Moving SBI out from Justice Department smacks of political payback

June 2, 2014 

Senate Republicans are hoping the third time’s the charm – but there’s nothing charming about their ploy to move the State Bureau of Investigation out from under the jurisdiction of Attorney General Roy Cooper.

Cooper, a Democrat, is the front-runner for his party’s gubernatorial nomination in 2016, which would pit him against incumbent Republican Gov. Pat McCrory.

Although the General Assembly’s GOP leaders have virtually ignored most of the governor’s initiatives and don’t seem to defer to the former Charlotte mayor, Cooper is their nemesis. He has dared to speak out against some of their extreme legislative actions, several of which are facing court challenges just as he warned.

So now they’re trying to move the SBI to the Department of Public Safety, which happens to be an office subject to political appointment by the governor. Oh, the sponsors say they’re ensuring that the agency will be politics-free. The director, under their plan, will be appointed by the governor to an eight-year term. The SBI will retain its independence, they say.

Underlining the absurdity

But the absurdity of the change is underlined by the fact that the SBI has been operating just fine as part of the Justice Department. Republicans have convinced themselves that the agency is some sort of partisan tool for Cooper. If so, he hasn’t used it very well. It was the SBI, after all, that participated in or ran investigations of former Gov. Mike Easley, a Democrat and Cooper ally. Agents also investigated aides of former Gov. Beverly Perdue, another Democrat.

But right now, the SBI is helping investigate coal-ash regulations following a spill connected to Duke Energy, McCrory’s former employer. And SBI agents are conducting investigations that involve legislators and the Department of Public Safety, Cooper says.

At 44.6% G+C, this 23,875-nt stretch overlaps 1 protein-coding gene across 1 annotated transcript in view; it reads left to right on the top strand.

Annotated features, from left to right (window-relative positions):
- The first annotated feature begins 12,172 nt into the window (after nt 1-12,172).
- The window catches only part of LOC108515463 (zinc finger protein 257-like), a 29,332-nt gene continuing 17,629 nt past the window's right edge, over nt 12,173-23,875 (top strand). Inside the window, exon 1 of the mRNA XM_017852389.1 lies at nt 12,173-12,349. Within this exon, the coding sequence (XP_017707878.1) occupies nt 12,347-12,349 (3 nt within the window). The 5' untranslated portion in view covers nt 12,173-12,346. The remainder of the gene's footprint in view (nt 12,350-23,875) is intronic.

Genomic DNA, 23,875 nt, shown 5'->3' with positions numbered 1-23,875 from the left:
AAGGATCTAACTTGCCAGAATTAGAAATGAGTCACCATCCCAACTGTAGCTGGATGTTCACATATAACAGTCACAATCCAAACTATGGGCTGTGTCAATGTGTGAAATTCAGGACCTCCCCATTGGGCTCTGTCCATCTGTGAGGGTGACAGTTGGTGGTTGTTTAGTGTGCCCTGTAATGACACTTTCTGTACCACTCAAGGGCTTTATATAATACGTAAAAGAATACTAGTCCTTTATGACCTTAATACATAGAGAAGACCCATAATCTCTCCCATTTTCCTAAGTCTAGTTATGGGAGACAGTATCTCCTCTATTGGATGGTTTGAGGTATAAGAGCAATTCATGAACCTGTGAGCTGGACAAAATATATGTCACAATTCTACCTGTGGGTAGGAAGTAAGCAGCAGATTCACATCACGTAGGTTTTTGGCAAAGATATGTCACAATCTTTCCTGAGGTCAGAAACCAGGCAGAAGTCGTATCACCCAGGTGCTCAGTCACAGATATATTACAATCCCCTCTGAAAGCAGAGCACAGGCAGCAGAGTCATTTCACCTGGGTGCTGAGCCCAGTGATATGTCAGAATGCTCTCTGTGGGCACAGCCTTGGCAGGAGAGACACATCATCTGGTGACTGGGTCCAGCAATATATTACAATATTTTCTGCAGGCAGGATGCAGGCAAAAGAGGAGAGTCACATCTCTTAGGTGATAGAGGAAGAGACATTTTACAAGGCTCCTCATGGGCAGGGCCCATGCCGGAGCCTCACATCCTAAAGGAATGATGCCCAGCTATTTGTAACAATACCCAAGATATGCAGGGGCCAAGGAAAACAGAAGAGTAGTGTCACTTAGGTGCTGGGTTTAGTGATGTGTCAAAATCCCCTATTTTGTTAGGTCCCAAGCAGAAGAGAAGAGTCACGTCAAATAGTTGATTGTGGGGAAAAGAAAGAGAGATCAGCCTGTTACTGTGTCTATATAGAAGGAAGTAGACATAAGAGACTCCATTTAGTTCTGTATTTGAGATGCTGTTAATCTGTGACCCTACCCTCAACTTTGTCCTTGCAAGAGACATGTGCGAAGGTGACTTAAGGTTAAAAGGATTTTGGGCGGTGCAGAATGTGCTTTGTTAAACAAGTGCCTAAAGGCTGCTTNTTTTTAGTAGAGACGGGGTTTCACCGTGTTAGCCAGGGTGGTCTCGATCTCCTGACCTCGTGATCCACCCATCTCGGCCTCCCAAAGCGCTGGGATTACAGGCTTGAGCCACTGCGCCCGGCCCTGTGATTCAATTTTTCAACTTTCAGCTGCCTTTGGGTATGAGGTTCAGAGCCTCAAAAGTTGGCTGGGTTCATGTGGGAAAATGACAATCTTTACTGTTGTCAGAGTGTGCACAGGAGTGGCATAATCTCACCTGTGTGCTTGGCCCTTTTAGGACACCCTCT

That sounds pretty even-handed. Even McCrory has said, in the past anyway, that he doesn’t want authority for the SBI. But now, no doubt either because he fears retribution from GOP legislative leaders or because he’s trying to curry favor with them, he is indicating a change in position.

Cooper has a strong case to make for leaving the SBI just where it is. He believes that moving the agency would make it more vulnerable to political pressure. Hypothetically, and that’s all it is, what if powerful legislators or allies of the governor (any governor) were under investigation and wanted to get the SBI to back off? The head of Public Safety could have some influence there, whether the SBI director had an eight-year term or not.

Ill-conceived maneuvers

And Cooper notes that law enforcement is opposed to any change. Eddie Caldwell, general counsel of the state Sheriffs Association, said the SBI, which aids all sorts of investigations, might lose resources if it were simply part of a larger department. He believes, and his sheriffs believe, that the SBI as it stands serves a valuable role while allowing local law enforcement to maintain authority.

GOP lawmakers also want to take the state crime lab, also independent, away from Cooper and move it to Public Safety as well. Should they succeed with these ill-conceived maneuvers, which seem to have less support in the state House, lawmakers would be cutting Cooper’s budget dramatically.

This is not the first time since taking power that Republicans have exhibited a tendency to go beyond an assertion of their authority and move too far in so-called “reforms.”

Cooper has hardly used his office to go full-throttle after Republican lawmakers. Far from it: He has given Democrats many headaches without favor.

So what, then, is the motivation? Lacking any sound reasons for change, there is only one answer. Senate Republicans want to hurt Cooper any way they can in advance of his run for governor. We must hope the cooler heads in the House, who have stopped this foolishness before, will do so again.

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